“We received over a hundred submissions.”

You entered an art contest. You submitted an example of your art to the owners of an art-related website. A few week later, you get an email telling you that you didn't win. The email's author wanted to make you feel better about not winning. This is what she wrote.

We received over a hundred submissions.

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receive (something)

To "receive" something basically means to get it from someone.

We received over a hundred submissions.

The word "receive" is pretty formal. It's used in official documents or in business communication. In normal conversation, "get" is more common:

We got over a hundred submissions.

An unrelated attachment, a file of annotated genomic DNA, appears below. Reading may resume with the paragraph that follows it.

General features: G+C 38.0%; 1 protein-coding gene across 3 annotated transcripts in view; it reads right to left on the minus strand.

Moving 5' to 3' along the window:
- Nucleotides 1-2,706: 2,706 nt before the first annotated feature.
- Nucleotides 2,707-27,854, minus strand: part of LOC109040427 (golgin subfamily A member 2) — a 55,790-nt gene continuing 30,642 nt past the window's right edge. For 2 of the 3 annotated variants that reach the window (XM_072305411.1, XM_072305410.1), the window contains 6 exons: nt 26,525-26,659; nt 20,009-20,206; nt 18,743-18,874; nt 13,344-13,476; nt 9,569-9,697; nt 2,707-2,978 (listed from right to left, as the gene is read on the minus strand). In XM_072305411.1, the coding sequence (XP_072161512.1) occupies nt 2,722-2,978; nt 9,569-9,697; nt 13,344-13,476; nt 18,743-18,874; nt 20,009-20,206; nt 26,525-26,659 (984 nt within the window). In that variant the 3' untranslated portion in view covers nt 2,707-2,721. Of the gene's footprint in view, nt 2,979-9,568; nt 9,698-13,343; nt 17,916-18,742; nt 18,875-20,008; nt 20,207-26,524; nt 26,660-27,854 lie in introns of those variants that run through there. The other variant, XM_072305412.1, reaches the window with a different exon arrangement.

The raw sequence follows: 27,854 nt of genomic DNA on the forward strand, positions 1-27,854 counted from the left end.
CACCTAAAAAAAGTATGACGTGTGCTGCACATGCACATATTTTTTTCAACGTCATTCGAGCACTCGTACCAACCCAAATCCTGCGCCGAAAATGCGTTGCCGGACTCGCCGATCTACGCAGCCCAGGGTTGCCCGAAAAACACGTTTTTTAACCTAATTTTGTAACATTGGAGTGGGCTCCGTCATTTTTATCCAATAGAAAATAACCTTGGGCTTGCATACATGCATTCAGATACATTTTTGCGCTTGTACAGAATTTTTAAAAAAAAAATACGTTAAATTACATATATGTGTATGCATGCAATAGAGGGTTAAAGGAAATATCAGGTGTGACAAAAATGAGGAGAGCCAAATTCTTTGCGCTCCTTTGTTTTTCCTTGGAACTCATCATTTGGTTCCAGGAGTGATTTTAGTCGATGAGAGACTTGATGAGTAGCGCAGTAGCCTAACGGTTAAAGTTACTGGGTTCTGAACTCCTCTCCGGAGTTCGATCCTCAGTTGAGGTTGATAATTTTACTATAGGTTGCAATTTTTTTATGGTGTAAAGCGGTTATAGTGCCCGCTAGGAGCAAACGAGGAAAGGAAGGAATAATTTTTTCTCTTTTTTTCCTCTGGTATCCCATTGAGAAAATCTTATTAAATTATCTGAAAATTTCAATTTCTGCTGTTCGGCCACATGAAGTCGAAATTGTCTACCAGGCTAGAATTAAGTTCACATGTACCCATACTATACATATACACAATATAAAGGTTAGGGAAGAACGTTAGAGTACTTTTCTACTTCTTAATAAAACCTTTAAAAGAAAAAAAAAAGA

"Receive" is often used in a pair with the word "give" - there's a famous saying "It's better to give than to receive."

over (a number)

In writing or formal speeches, you use "over" to mean "more than" some number:

There must have been over a thousand people there.

Over 20% of our employees have Master's degrees or Ph.D.'s.

Over 500 people have signed up to volunteer.

It's used in both spoken and written English, but in writing it's probably more common than using "more than".

a hundred

There's a small difference between saying "a hundred" instead of "one hundred". Although both are supposed to mean 100, using the word "one" sounds more exact. Using "a" sounds more approximate.

Of course, this can also be used for other categories of numbers: "a million", "a dozen", "a tenth", etc.


"Submissions" are the things that people submit, like entries to a contest. The ending "-ion" is often used to change a verb into a noun:

submit -> submission

apply -> application

motivate ->motivation

receive -> reception